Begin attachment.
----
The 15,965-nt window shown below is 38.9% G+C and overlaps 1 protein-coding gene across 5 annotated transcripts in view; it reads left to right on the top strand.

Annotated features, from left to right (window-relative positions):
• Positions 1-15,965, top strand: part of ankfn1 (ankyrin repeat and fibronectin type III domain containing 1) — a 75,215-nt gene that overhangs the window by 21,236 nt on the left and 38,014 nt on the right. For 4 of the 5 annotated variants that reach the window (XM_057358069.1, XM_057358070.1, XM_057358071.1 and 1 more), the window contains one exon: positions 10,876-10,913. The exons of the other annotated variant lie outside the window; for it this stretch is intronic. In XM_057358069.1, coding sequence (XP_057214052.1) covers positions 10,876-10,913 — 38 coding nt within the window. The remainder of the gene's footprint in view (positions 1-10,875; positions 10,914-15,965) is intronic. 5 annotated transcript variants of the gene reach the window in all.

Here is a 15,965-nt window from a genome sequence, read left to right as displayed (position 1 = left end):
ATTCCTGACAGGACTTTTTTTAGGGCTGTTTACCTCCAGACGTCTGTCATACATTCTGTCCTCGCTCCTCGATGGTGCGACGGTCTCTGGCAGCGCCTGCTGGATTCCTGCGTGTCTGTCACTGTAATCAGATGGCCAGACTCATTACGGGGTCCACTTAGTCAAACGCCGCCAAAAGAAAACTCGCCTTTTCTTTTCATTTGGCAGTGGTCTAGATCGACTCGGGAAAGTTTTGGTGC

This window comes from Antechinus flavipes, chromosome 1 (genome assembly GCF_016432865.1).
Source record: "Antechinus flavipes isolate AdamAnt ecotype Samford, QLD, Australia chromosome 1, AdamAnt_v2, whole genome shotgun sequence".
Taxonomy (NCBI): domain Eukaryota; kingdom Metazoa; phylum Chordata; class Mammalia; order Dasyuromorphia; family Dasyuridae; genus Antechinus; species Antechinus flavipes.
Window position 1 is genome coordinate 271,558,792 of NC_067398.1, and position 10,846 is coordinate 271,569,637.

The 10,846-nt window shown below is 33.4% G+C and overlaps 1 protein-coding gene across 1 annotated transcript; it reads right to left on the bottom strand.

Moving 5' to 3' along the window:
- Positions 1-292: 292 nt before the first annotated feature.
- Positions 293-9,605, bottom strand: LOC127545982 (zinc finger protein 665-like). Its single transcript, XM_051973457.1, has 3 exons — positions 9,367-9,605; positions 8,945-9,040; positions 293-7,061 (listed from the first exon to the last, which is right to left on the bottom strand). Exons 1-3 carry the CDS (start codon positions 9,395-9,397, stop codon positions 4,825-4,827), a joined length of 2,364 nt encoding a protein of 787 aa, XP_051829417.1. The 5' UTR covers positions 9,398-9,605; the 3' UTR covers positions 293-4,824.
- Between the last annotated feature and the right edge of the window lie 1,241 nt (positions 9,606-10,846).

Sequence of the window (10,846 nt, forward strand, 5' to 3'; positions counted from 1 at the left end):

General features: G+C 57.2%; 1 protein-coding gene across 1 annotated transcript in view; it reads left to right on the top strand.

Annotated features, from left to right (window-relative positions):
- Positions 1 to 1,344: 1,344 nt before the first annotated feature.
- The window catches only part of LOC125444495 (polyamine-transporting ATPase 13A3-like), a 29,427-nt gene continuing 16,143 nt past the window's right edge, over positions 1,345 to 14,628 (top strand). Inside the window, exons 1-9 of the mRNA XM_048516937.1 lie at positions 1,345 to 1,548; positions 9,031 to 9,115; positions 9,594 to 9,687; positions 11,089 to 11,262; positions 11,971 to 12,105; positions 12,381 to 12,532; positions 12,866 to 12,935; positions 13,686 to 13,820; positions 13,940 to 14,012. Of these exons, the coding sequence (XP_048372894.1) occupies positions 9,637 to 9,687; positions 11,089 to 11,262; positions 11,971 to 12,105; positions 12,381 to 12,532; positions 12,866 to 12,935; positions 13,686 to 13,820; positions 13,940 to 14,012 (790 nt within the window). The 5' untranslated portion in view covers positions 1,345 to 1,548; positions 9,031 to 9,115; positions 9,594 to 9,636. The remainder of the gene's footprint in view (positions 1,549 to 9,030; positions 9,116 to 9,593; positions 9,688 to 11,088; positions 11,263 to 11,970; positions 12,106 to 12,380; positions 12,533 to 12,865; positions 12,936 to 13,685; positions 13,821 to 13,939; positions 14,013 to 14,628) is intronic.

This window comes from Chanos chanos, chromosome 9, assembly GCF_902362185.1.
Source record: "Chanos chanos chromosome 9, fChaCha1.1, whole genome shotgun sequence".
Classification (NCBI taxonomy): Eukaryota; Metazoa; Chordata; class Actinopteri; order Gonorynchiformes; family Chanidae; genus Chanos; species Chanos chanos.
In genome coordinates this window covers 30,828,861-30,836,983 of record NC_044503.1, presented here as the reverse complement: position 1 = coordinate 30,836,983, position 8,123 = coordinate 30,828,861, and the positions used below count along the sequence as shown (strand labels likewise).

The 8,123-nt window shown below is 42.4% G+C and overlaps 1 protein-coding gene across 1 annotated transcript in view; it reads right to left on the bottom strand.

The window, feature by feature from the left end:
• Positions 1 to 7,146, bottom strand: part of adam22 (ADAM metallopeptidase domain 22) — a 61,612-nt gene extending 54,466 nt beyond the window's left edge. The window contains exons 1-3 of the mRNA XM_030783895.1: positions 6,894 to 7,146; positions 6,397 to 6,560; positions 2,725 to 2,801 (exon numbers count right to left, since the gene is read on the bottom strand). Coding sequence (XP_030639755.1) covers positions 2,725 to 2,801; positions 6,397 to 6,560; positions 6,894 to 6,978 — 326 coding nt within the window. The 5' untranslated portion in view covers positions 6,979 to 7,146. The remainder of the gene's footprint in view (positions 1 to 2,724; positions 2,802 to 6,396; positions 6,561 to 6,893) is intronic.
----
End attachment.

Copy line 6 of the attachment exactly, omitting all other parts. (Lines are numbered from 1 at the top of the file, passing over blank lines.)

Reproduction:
This window comes from Antechinus flavipes, chromosome 1 (genome assembly GCF_016432865.1).